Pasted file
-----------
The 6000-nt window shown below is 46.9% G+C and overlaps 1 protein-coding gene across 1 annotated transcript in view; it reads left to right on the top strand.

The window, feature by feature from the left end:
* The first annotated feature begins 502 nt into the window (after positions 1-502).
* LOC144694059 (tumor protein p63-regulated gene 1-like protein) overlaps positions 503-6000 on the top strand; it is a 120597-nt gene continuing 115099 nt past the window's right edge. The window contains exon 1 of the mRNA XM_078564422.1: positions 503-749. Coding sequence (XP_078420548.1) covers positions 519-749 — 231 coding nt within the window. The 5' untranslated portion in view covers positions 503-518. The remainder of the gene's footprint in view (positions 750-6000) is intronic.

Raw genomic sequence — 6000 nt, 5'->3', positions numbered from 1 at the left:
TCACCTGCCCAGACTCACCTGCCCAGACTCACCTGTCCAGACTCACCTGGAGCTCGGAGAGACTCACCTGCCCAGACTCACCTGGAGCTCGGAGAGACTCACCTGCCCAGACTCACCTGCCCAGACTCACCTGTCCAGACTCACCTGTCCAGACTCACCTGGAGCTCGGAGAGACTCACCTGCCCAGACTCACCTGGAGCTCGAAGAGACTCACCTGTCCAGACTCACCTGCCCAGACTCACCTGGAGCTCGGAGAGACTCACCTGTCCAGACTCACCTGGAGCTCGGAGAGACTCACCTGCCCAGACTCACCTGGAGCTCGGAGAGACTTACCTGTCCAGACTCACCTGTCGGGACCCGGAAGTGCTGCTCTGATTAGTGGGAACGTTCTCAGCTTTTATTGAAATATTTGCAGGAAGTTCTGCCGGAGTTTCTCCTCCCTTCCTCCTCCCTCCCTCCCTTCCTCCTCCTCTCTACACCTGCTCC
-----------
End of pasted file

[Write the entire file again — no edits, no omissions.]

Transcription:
The 6000-nt window shown below is 46.9% G+C and overlaps 1 protein-coding gene across 1 annotated transcript in view; it reads left to right on the top strand.

The window, feature by feature from the left end:
* The first annotated feature begins 502 nt into the window (after positions 1-502).
* LOC144694059 (tumor protein p63-regulated gene 1-like protein) overlaps positions 503-6000 on the top strand; it is a 120597-nt gene continuing 115099 nt past the window's right edge. The window contains exon 1 of the mRNA XM_078564422.1: positions 503-749. Coding sequence (XP_078420548.1) covers positions 519-749 — 231 coding nt within the window. The 5' untranslated portion in view covers positions 503-518. The remainder of the gene's footprint in view (positions 750-6000) is intronic.

Raw genomic sequence — 6000 nt, 5'->3', positions numbered from 1 at the left:
TCACCTGCCCAGACTCACCTGCCCAGACTCACCTGTCCAGACTCACCTGGAGCTCGGAGAGACTCACCTGCCCAGACTCACCTGGAGCTCGGAGAGACTCACCTGCCCAGACTCACCTGCCCAGACTCACCTGTCCAGACTCACCTGTCCAGACTCACCTGGAGCTCGGAGAGACTCACCTGCCCAGACTCACCTGGAGCTCGAAGAGACTCACCTGTCCAGACTCACCTGCCCAGACTCACCTGGAGCTCGGAGAGACTCACCTGTCCAGACTCACCTGGAGCTCGGAGAGACTCACCTGCCCAGACTCACCTGGAGCTCGGAGAGACTTACCTGTCCAGACTCACCTGTCGGGACCCGGAAGTGCTGCTCTGATTAGTGGGAACGTTCTCAGCTTTTATTGAAATATTTGCAGGAAGTTCTGCCGGAGTTTCTCCTCCCTTCCTCCTCCCTCCCTCCCTTCCTCCTCCTCTCTACACCTGCTCC